The Land Bill, which is currently before parliament, will allow for an increased fine for illegal fencing in a bid to rid the country of the practice, which has left many farmers without proper grazing for their livestock.
According to an update on the resolutions of the second land conference released last month, such an act will attract a fine of N$15 000 once the bill becomes law.
The fine for such transgression currently stands at N$4 000.
This land bill aims to promote an efficient and transparent unitary system of land administration in Namibia.
One of its main objectives is to make provisions for the acquisition of agricultural land by the State for the purposes of land reform.
It also aims to address the allocation of such land to disadvantaged Namibian citizens who do not own or have limited access to adequate agricultural land due to discriminatory laws or practices.
It also seeks to prohibit the acquisition of agricultural land by foreign nationals. The Land Bill is yet to be passed by Parliament.
The report states that prior to the second land conference, a total of 107 fences were removed by Communal Land Boards with a total of 30.8Ha in the following regions: Omusati – 1.8 Hectares (Ha), Otjozondjupa 18.5Ha, Ohangwena – 6.712.51 Ha, and Omaheke: 3 716 Ha.
The land bill also aims to introduce spot fines as it is a case on the forest Act and as relating to poaching.
Furthermore, government will consider amending the relevant legislation provisions to shorten the process of removing illegal fencing.
The report also stressed the importance of consultations between traditional leaders and farmers or residents when it comes to issues pertaining to the allocation of communal
Section 22 of the Communal Land Reform Act, 2002 already provides that before TA or Chief considers application for allocation of any communal land and should make investigation and consult persons in connection with the application.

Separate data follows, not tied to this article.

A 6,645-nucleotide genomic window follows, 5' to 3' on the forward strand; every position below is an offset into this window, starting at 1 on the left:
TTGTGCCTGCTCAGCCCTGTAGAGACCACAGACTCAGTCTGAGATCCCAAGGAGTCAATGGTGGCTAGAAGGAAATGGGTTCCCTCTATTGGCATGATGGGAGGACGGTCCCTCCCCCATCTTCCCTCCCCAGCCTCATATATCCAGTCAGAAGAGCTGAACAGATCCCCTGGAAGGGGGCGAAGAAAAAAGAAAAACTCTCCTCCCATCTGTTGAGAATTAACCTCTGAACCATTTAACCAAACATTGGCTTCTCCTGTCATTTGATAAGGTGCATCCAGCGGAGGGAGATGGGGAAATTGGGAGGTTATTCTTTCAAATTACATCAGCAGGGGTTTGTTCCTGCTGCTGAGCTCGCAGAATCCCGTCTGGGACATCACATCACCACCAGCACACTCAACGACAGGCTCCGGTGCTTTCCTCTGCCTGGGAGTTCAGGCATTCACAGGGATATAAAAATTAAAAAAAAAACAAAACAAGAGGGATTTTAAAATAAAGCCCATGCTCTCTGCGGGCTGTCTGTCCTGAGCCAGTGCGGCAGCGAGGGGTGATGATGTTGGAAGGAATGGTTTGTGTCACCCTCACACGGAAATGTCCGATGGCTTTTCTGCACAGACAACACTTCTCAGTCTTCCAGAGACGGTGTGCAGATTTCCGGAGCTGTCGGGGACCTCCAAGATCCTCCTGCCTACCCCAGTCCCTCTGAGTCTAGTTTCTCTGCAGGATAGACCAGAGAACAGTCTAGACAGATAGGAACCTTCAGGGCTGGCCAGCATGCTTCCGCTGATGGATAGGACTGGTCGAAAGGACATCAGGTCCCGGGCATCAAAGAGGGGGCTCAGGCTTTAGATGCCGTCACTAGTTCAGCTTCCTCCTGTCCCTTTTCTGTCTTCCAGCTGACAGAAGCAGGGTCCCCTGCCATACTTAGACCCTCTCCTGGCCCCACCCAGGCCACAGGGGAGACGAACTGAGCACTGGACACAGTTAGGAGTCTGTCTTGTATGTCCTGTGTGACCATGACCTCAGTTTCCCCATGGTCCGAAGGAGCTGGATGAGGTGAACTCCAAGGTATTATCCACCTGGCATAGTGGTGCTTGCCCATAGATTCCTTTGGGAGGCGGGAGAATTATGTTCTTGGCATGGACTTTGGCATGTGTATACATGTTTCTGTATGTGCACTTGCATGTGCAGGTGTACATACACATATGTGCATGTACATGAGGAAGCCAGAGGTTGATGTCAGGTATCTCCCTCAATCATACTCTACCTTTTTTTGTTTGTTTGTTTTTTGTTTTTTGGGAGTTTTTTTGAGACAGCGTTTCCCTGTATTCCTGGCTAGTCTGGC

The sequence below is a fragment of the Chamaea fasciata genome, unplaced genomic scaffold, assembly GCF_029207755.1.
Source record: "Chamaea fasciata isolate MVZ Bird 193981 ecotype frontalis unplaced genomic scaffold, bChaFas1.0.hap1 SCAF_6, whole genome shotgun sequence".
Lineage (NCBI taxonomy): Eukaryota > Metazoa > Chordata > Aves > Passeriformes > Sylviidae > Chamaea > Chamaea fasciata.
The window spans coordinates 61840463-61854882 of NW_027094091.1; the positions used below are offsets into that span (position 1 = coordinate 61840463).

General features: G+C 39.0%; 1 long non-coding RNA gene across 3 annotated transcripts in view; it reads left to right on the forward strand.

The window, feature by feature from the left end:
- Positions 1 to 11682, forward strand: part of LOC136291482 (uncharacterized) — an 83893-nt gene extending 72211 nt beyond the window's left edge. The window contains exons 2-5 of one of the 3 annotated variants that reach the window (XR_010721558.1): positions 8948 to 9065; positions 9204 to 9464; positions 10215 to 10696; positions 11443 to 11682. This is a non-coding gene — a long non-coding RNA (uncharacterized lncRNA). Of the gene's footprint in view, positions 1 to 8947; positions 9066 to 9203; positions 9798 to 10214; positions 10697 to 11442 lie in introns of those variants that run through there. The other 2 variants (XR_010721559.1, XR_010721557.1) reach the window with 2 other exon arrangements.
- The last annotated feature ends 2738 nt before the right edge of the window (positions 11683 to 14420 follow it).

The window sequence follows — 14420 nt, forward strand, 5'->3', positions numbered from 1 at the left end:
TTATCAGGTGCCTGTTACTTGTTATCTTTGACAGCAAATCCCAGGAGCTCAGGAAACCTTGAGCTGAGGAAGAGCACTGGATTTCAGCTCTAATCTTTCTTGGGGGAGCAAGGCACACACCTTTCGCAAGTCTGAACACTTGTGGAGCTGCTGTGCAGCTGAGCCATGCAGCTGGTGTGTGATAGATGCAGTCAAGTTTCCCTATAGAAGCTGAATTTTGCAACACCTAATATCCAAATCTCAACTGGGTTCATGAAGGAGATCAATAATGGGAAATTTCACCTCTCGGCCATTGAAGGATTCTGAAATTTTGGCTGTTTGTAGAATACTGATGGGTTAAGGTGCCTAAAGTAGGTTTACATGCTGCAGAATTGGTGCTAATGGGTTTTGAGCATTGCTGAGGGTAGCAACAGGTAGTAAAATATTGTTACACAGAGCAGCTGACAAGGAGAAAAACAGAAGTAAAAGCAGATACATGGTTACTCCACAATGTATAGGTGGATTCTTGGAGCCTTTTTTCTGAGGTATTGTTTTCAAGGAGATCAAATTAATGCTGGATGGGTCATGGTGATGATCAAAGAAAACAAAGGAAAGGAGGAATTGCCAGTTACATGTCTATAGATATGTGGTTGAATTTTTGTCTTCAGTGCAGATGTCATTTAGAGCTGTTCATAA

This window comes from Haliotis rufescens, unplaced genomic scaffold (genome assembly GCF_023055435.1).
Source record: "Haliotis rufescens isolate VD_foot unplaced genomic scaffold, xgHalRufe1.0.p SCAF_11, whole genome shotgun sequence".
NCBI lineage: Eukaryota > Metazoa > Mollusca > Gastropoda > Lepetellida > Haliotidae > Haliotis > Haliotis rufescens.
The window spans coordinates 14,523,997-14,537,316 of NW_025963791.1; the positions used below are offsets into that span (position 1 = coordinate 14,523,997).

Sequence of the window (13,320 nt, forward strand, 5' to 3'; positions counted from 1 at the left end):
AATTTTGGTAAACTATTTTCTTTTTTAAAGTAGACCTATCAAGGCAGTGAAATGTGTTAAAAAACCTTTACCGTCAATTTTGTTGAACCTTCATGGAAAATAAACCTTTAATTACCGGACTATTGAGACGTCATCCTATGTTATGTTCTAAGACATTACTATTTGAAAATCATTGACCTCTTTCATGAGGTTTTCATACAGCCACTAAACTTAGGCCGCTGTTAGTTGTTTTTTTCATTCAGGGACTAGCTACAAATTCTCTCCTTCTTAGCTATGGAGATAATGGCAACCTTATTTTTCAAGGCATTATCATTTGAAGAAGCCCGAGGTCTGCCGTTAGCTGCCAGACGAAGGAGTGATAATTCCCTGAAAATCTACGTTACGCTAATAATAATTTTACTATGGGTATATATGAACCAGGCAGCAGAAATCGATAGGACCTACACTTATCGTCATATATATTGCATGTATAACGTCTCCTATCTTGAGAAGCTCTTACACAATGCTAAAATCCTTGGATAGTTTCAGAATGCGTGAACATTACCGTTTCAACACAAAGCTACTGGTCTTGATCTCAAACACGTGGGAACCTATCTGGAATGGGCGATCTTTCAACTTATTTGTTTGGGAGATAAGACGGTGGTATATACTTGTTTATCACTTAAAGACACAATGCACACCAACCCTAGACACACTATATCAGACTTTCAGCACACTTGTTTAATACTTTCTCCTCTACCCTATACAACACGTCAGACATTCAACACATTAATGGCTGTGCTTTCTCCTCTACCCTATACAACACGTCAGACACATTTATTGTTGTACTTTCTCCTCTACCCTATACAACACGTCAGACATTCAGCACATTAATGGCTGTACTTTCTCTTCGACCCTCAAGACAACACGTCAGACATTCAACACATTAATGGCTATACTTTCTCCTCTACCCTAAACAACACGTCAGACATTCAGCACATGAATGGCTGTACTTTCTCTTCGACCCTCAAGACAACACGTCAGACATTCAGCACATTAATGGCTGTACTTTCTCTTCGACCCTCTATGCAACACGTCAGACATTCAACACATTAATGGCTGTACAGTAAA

“If any member of the traditional community objects to the allocation of the right, the TA must conduct a hearing to afford the applicant and such object or the opportunity to make representation in connection with the application,” the reports states.
The illegal fencing of land in communal areas has made it increasingly difficult for many farmers to graze their cattle, especially during the dry months of the year.
Whilst farmers in the constituency are grappling with one of the worst droughts to have hit them in recent years, most of them are unable to access large tracts of land, which have been fenced off for private use by some communal farmers.
The practice, which is said to be largely perpetrated by well-off farmers in the area – some of whom already have commercial farms of their own – has become a serious concern among the farming community there.
According to the set regulations, a person intending to fence off land for personal grazing first has to obtain written consent from their neighbours, the relevant traditional authority and from the Ministry of Agriculture, Water and Land Reform. While these procedures can be followed to fence off land, the government does not encourage such practices, as it reduces the available size of communal land for the other farmers and their livestock, AgriToday has learnt.
The practice of erecting fences in Namibia’s communal areas dates back to the 1970s. The fencing of communal areas was initially reported mainly in the northern and central regions of Namibia, which today are the Omusati, Ohangwena, Oshikoto and Omaheke regions.
After independence in 1990, the practice spread rapidly, probably due to the absence of relevant legislation controlling the fencing of communal land. Since then, the practice has also spread into the Otjozondjupa and Kavango West and East regions.
Section 18 of the Communal Land Reform Act (Act 5 of 2002) enacted in 2003 takes a strong position against the erection of fences on communal lands, amongst other legislation.